6. Carotenoid Pigments of Dunaliella

The pigment responsible for the brightly red coloration displayed by D. salina, often designated in the older literature as "hematochrome", was recognized already very early as a carotenoid. As such it was identified by Blanchard [13], and Teodoresco [20], Lerche [30] and Ruinen [44] confirm this identification based on the solubility of the pigment in alcohol and in ether and on the blue color formed in the presence of concentrated sulfuric acid.

Before the modern electron microscope showed the β-carotene as granules between the thylakoids of the cell's single chloroplast, considerable differences of opinion existed regarding the intracellular location of this red carotenoid pigment. Thus, both Teodoresco [2, 20] and Labbé [23] stated that the red pigment was distributed all over the cells' cytoplasm. Relating to a different claim by Hamburger [7], Teodoresco [20] wrote:

"je n'hésite pas à croire que ce pigment imprègne tout le corps des zoospores, excepté, bien entendu, l'extrémité antérieure, à l'endroit de l'insertion des flagellums."

[I don't hesitate to believe that the pigment impregnates the whole body of the zoospores, except, of course, the extreme anterior part, on the place where the flagella are inserted.]

Likewise, Hamel [29] claimed that at elevated salt concentrations, D. salina forms "hematochrome" that penetrates not only the "chromophore" (= chloroplast) but the entire cytoplasm as well. On the other hand, Hamburger believed the red pigment to be located as small droplets (which is true, see e.g. [45, 46]), but she was mistaken about the location of the pigment:

"Er tritt in Form kleiner Tröpfchen auf, und ist, wie mir sicher scheint, nur der äußeren Alveolarschicht des Plasmas eingelagert, während das Chromatophor Träger des grünen Farbstoffes ist. Die Bemerkung Teodoresco's "hématochrome imprégnant non seulement le chromatophore, mais encore tout le corps des individus âgés", stimmt mit meinen Beobachtungen nicht überein."

[It occurs in the form of small droplets, and is, as seems sure to me, only deposited in the outer alveolar layer of the plasma, while the chromatophore is the bearer of the green pigment. The remark by Teodoresco that "the hematochrome that impregnates not only the chromatophore, but also the whole body of adult individuals" does not correspond with my observations.]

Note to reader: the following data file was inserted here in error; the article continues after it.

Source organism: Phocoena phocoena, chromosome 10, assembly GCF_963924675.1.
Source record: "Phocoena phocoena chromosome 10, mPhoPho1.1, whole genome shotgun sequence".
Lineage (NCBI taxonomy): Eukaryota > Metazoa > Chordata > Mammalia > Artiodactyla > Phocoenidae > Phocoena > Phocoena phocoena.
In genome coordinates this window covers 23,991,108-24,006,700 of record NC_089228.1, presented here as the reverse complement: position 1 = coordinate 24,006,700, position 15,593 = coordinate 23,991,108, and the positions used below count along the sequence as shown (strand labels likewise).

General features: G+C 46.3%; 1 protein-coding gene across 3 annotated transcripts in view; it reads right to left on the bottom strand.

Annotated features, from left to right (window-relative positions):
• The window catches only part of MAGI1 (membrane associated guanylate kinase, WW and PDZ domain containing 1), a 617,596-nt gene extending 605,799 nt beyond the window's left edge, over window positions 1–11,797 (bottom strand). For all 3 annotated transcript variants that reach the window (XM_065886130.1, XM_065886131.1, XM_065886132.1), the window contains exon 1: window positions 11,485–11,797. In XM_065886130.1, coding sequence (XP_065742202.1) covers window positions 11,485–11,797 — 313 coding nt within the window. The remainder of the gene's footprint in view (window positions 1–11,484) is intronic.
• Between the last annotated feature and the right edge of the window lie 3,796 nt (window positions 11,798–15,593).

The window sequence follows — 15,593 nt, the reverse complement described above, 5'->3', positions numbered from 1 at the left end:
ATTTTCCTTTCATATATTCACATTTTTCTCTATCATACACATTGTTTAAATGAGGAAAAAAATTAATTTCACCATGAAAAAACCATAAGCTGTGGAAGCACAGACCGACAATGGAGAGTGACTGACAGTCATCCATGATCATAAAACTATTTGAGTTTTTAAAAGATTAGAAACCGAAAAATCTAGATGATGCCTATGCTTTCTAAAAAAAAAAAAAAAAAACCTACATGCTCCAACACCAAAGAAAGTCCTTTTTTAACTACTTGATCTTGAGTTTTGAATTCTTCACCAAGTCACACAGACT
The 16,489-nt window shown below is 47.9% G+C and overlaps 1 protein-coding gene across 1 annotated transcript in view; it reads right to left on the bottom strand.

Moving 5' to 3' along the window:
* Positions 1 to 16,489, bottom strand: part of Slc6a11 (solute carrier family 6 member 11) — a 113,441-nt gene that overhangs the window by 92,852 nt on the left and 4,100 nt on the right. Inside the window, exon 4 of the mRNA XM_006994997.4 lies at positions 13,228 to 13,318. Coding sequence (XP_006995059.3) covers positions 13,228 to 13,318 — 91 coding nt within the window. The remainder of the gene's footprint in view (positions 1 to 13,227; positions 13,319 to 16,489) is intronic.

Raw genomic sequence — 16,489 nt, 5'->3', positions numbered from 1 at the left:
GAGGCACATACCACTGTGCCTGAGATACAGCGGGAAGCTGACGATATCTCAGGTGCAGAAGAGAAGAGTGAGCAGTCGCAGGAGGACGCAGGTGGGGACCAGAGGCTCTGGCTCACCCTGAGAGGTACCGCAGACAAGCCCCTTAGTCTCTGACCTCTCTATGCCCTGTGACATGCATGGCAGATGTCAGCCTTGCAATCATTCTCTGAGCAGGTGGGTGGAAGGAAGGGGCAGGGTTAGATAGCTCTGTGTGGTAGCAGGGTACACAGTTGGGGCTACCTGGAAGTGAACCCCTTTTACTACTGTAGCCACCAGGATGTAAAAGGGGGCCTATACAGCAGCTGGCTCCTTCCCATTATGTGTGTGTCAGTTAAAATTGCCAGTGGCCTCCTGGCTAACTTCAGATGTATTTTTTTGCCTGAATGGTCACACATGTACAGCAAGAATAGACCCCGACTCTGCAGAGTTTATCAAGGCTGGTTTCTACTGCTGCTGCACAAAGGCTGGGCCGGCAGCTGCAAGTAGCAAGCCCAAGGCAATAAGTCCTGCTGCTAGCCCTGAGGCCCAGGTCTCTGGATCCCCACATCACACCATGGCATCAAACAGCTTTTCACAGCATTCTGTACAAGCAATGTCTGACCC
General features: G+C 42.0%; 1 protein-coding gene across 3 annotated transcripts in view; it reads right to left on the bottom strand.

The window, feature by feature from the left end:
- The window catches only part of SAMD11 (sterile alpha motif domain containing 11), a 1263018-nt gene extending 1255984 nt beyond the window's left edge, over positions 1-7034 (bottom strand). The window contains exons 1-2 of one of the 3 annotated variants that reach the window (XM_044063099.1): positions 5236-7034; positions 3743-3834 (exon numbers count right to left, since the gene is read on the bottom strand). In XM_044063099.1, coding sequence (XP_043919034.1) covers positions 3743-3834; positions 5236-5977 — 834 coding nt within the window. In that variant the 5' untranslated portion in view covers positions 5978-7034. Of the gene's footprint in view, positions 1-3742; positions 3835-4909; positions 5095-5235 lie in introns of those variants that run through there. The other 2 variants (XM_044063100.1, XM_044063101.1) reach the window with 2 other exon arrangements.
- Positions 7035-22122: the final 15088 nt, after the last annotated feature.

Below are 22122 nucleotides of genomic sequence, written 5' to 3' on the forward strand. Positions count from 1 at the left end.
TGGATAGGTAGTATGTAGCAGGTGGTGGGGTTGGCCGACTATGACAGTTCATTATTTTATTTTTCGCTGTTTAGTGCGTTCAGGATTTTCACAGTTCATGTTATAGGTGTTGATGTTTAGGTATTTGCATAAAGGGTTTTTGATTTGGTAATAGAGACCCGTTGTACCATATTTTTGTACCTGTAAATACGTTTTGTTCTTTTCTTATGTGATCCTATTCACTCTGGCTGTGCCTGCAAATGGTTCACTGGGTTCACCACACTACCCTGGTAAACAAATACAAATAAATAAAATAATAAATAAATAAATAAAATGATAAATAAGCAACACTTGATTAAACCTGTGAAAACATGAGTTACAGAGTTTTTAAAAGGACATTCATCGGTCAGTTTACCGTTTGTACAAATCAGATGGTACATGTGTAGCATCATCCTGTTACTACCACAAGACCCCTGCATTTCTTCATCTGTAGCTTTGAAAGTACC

Baas Becking [27] correctly located the red-orange pigment in the chloroplast, and Leche [30] realized that the carotene masks the chlorophyll, so that the chloroplast can assume all shades from orange-red to yellow-green, olive and green:

"Der rote Farbstoff ist in Form öliger Tröpfchen zwischen den Wabe des Chloroplasten eingelagert und nicht wie Hamburger (1905) annimmt, in der äußeren Alveolarschicht des Protoplasmas."

[The red pigment is located in the form of oily droplets between the honeycomb structure of the chloroplast and not, as Hamburger (1905) assumes, in the outer cytoplasmic layer of the protoplast.]

β-Carotene, the major carotenoid accumulated by D. salina and D. bardawil, is a valuable chemical, in high demand as a natural food coloring agent, as pro-vitamin A (retinol), as additive to cosmetics, and as a health food [47]. Some Dunaliella strains can accumulate very large amounts of this carotenoid. Thus, as much as 13.8% of the total dry organic matter in the D. salina community in Pink Lake, Victoria, Australia, was estimated to be β-carotene [48]. Also in culture some strains may contain up to 10% and more of β-carotene in their dry weight, including a large percentage of the 9-cis isomer [46]. Therefore the biotechnological potential of Dunaliella as a source of β-carotene was investigated already relatively early. The first pilot plant for Dunaliella cultivation for β-carotene production was established in the USSR in 1966 [49, 50]. The commercial cultivation of Dunaliella for the production of β-carotene throughout the world is now one of the success stories of halophile biotechnology [5153]. Different technologies are used, from low-tech extensive cultivation in lagoons to intensive cultivation at high cell densities under carefully controlled conditions [54].

One of the methods used in such biotechnological operations to induce massive carotenoid accumulation is reduction of the growth rate by deprivation of nutrients. That a high carotenoid content of the cells may be caused by nutrient limitation as well as by high light intensities was already reported by Lerche [30]:

"Da die Rotfärbung besonders in alten Kulturen auftrat, lag die Annahme nahe, sie in Zusammenhang mit den Ernährungsbedingungen und speziell mit dem Fehlen eines oder mehrerer Stoffe zu bringen. Da Phosphor und Stickstoff bei der pflanzlichen Ernährung häufig die Stoffe sind, die im Minimum vorhanden sind, wurde das Augenmerk zunächst auf diese Stoffe gerichtet."

[As the red coloration occurred especially in old cultures, it was reasonable to assume a correlation with the nutritional conditions and in particular with the lack of one or more compounds. As phosphorus and nitrogen are in plant nutrition often the substances present in limiting amounts, we directed our attention first of all to these substances.]

7. Population Dynamics of Dunaliellain Salt Lakes and Salterns